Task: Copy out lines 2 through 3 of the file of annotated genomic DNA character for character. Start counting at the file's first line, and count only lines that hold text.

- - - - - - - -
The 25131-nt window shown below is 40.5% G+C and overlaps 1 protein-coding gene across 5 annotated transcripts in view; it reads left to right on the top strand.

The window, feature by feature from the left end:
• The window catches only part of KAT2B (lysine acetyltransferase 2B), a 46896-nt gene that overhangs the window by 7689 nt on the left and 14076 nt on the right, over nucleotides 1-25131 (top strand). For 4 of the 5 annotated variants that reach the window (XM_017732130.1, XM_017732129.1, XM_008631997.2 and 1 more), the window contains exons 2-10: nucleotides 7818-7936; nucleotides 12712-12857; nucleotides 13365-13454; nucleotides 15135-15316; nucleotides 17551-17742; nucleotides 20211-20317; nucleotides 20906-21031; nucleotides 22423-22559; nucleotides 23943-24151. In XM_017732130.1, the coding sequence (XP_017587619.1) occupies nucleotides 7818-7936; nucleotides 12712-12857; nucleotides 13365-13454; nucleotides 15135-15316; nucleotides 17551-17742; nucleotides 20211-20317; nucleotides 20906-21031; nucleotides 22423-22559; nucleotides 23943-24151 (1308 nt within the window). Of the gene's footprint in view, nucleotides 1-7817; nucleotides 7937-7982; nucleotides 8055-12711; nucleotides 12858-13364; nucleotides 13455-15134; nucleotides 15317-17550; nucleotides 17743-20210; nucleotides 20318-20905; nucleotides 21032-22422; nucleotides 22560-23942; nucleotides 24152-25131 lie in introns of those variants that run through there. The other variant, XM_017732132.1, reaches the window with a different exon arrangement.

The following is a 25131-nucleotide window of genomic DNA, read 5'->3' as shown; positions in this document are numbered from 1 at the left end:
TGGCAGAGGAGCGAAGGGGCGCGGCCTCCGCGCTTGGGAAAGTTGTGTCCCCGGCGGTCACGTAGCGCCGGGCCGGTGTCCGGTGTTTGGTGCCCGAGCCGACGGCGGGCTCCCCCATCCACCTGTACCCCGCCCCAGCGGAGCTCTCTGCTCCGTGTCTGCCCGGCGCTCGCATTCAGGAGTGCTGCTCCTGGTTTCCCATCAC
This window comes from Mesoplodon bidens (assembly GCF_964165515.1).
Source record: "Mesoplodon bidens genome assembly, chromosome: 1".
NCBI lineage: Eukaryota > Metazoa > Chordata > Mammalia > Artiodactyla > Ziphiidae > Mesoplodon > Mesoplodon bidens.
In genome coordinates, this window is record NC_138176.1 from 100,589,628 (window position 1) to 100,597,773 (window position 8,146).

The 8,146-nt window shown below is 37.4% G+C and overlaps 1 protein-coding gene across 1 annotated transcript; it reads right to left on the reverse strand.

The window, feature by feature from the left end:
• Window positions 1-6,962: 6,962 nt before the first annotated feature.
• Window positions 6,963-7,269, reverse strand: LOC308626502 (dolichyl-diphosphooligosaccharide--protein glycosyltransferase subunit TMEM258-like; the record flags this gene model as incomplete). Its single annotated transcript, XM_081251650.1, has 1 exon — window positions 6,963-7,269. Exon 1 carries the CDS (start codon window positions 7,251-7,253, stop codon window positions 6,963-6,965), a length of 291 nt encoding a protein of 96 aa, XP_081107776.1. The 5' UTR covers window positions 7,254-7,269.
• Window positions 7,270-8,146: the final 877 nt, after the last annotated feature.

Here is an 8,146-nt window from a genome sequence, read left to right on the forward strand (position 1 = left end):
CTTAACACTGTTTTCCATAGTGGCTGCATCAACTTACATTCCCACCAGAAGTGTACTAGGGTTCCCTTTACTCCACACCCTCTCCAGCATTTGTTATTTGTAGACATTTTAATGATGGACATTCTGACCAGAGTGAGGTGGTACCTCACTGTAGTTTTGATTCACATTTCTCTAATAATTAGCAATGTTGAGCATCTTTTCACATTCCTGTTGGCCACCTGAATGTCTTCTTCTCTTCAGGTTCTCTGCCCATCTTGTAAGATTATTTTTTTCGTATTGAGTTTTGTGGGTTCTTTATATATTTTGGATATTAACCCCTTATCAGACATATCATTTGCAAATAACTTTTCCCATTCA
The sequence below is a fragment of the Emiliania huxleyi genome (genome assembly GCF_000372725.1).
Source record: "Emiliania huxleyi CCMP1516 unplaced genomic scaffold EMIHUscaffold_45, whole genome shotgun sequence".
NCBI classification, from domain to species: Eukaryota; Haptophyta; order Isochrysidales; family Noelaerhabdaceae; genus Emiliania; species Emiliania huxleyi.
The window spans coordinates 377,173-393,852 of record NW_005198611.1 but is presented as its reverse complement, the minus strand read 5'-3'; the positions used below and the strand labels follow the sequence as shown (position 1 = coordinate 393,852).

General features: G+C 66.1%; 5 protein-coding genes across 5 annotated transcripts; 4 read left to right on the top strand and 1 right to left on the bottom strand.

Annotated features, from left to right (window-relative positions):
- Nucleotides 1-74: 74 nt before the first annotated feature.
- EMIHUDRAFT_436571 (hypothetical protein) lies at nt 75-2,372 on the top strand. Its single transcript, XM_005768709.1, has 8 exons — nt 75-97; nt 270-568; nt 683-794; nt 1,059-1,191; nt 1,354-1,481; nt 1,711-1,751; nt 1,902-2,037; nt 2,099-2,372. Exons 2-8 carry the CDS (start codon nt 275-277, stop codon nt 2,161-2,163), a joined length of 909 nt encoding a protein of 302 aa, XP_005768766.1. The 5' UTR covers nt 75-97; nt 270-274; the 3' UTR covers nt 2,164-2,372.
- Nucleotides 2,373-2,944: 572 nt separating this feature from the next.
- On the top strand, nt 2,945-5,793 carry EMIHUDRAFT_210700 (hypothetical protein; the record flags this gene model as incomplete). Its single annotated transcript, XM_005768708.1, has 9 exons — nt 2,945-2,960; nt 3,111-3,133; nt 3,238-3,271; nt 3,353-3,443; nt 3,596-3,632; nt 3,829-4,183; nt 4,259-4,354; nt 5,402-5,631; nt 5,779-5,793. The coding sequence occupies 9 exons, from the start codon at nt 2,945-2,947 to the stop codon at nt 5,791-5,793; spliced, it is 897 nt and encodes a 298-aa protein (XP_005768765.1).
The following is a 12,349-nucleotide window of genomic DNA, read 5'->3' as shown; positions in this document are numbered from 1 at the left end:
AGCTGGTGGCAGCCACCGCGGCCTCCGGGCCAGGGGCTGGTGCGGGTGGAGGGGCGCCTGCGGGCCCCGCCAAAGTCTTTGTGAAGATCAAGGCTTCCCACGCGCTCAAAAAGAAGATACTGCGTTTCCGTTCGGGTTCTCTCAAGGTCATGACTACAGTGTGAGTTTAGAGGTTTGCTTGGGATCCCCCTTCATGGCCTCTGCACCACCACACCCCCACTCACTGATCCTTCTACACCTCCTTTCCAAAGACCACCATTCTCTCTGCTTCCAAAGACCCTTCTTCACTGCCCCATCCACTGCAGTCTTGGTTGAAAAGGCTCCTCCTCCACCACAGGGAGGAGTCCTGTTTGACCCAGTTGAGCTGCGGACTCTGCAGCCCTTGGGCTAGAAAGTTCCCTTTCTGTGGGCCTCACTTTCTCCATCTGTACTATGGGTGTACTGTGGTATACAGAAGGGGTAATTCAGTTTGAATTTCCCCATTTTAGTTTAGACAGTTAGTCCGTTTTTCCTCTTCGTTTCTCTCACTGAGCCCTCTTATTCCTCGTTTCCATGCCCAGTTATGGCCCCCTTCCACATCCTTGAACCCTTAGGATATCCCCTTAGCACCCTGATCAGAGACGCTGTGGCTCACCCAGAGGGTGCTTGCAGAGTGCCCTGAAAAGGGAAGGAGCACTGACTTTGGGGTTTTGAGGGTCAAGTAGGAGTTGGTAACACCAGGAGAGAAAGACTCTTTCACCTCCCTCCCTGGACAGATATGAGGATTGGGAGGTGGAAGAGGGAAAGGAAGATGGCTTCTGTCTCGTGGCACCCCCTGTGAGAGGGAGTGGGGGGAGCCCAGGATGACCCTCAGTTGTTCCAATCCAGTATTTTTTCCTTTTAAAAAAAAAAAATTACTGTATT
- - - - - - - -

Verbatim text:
The window, feature by feature from the left end:
• The window catches only part of KAT2B (lysine acetyltransferase 2B), a 46896-nt gene that overhangs the window by 7689 nt on the left and 14076 nt on the right, over nucleotides 1-25131 (top strand). For 4 of the 5 annotated variants that reach the window (XM_017732130.1, XM_017732129.1, XM_008631997.2 and 1 more), the window contains exons 2-10: nucleotides 7818-7936; nucleotides 12712-12857; nucleotides 13365-13454; nucleotides 15135-15316; nucleotides 17551-17742; nucleotides 20211-20317; nucleotides 20906-21031; nucleotides 22423-22559; nucleotides 23943-24151. In XM_017732130.1, the coding sequence (XP_017587619.1) occupies nucleotides 7818-7936; nucleotides 12712-12857; nucleotides 13365-13454; nucleotides 15135-15316; nucleotides 17551-17742; nucleotides 20211-20317; nucleotides 20906-21031; nucleotides 22423-22559; nucleotides 23943-24151 (1308 nt within the window). Of the gene's footprint in view, nucleotides 1-7817; nucleotides 7937-7982; nucleotides 8055-12711; nucleotides 12858-13364; nucleotides 13455-15134; nucleotides 15317-17550; nucleotides 17743-20210; nucleotides 20318-20905; nucleotides 21032-22422; nucleotides 22560-23942; nucleotides 24152-25131 lie in introns of those variants that run through there. The other variant, XM_017732132.1, reaches the window with a different exon arrangement.